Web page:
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REVIEW ARTICLE
Ahead of print publication  

Movement-based mind-body interventions for cardiac rehabilitation: An updated systematic review of randomized controlled trials


1 Department of Nursing, Tzu Chi University, Hualien, Taiwan
2 Department of Cardiovascular Surgery, Hualien Tzu Chi Hospital, Buddhist Tzu Chi Medical Foundation; School of Medicine, Tzu Chi University, Hualien, Taiwan
3 School of Medicine, Tzu Chi University, Hualien; Department of Cardiovascular Surgery, Dalin Tzu Chi Hospital, Buddhist Tzu Chi Medical Foundation, Chiayi, Taiwan
4 Education Center, National Cheng Kung University Hospital and College of Medicine, National Cheng Kung University, Tainan, Taiwan
5 Department of Post-Baccalaureate Chinese Medicine, Tzu Chi University, Hualien, Taiwan

Date of Submission17-Nov-2020
Date of Decision17-Feb-2021
Date of Acceptance24-May-2021
Date of Web Publication23-Aug-2021

Correspondence Address:
Tai-Chu Peng,
Department of Nursing, Tzu Chi University, 701, Section 3, Chung-Yang Road, Hualien
Taiwan
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Source of Support: None, Conflict of Interest: None

DOI: 10.4103/tcmj.tcmj_277_20

  Abstract 


This study aimed to assess evidence for the effect of movement-based mind-body interventions (MMBIs) for cardiac rehabilitation (CR). Six databases were searched from January 1995 to September 2020. All randomized controlled trials (RCTs) evaluated the effect of MMBIs on heart disease (HD) patients' physical and psychological outcomes. Two reviewers independently assessed the quality of all the included studies using the revised Cochrane risk-of-bias tool for RCTs. Sixteen RCTs (5160 participants) published between 1996 and 2020 met all inclusion criteria. In total, these studies investigated the effect of MMBIs for CR. Outcome measures that emerged in these studies included physical and psychological, and/or biochemical parameters to comprehensively evaluate the effects of MMBIs on HD patients. Overall, these studies suggest that MMBIs seem to be an alternative with the optimal CR option.

Keywords: Cardiac rehabilitation, Heart disease, Movement-based mind-body interventions



How to cite this URL:
Huang CH, Chao SF, Cheng YT, Lai PC, Lin IH, Peng TC. Movement-based mind-body interventions for cardiac rehabilitation: An updated systematic review of randomized controlled trials. Tzu Chi Med J [Epub ahead of print] [cited 2021 Oct 22]. Available from: https://www.tcmjmed.com/preprintarticle.asp?id=324471

Chun-Hou Huang and Shen-Feng Chao, Both authors contributed equally to this work.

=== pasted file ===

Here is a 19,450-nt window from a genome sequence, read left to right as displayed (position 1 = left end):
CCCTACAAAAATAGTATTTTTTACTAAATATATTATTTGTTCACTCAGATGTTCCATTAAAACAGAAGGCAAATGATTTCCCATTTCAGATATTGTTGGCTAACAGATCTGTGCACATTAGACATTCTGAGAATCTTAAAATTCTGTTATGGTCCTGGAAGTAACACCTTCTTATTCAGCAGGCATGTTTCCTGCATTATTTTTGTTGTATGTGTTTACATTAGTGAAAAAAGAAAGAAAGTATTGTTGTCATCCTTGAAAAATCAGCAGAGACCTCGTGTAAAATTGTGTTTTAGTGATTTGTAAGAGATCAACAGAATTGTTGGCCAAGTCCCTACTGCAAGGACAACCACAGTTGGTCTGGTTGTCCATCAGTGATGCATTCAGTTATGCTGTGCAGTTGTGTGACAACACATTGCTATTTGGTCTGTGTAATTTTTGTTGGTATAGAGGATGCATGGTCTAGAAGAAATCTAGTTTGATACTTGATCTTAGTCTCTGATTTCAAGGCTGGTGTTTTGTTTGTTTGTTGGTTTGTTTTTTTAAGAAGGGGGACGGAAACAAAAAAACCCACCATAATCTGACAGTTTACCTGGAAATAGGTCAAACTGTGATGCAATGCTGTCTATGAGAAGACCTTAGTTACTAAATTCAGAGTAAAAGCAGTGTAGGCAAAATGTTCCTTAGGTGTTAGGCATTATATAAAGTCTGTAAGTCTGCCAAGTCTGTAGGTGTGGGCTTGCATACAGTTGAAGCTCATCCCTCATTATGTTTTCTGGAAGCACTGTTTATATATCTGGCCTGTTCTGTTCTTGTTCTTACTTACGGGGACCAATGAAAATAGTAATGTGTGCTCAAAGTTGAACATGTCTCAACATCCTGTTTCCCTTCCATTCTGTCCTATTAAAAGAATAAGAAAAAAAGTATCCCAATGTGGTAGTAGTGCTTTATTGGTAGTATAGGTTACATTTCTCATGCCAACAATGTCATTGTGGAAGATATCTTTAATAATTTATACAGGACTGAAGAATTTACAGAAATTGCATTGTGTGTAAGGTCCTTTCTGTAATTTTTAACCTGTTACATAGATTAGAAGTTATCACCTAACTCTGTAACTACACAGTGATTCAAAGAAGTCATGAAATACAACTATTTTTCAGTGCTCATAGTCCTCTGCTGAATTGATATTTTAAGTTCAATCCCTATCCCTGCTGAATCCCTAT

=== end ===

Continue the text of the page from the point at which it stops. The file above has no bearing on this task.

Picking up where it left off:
Introduction Top


Heart disease (HD) persists as the leading cause of disability and death, accounting for 17.9 million deaths (31%) globally [1]. Cardiac events are common because of the complex interaction between physical, social, environmental, and psychological health components, which are often not treated with the same priority as physical symptoms [2]. Cardiac rehabilitation (CR) consists of supervised exercise training in conjunction with other secondary prevention interventions. It is designed to help patients recover from acute cardiovascular events, such as myocardial infarction (MI), myocardial revascularization, heart transplantation, and heart failure [3]. Studies have shown that active and effective CR can save medical costs, shorten hospital stays, and reduce per capita drug treatment [4]. The benefits of CR are realized through multiple mechanisms, such as the reversal of atrial remodeling, improvement in diastolic function [5], increase in functional capacity, and improvement in the patient's quality of life (QOL) [6].

In a recent meta-analysis, researchers found that CR, mainly of the exercise type, including aerobic exercise, inspiratory muscle training, and resistance exercise, effectively alleviated clinical symptoms associated with cardiovascular disease (CVD) and improved the patients' capability to live and work [7],[8]. A CR exercise program prescribed moderate- to the high-intensity exercise of at least 20 min and preferably 30–45 min of continuous or discontinuous aerobic activity three to five times per week for 8-12 weeks [9],[10]. However, CR is not widely used [11] because of distance, financial resources, work and other time constraints, gender, age, social support, illness perceptions, and psychiatric problems [12]. Other types of exercise, such as movement-based mind-body interventions (MMBIs) including Tai Chi, Baduanjin, and yoga, are a form of traditional practice designed to promote physical and psychological health, manage symptoms, and relieve stress during illness and have been used frequently by patients with HD [13],[14],[15],[16]. Tai Chi, as a moderate-intensity exercise, could improve the parasympathetic nervous degree, inhibit sympathetic activity, increase the coronary collateral circulation and cardiac output, it achieved the purpose of effects of HD [17],[18]. Baduanjin is an ancient Qigong exercise that involves eight sections of relaxing movements. It can systematically enhance cardiopulmonary functions and concurrently modulate mind and spirit, ultimately achieving the mind and body's integration. However, the mechanisms behind the therapeutic modulation remain less understood and warrant future exploration [19]. Yoga is a traditional Indian mind-body practice; it may be associated with vascular and mental health benefits through other pathways, such as the stimulation of the parasympathetic nervous system, reduction in stress and its downstream vascular and endocrine effects, and changes in neurotransmitters affecting heart function [20],[21].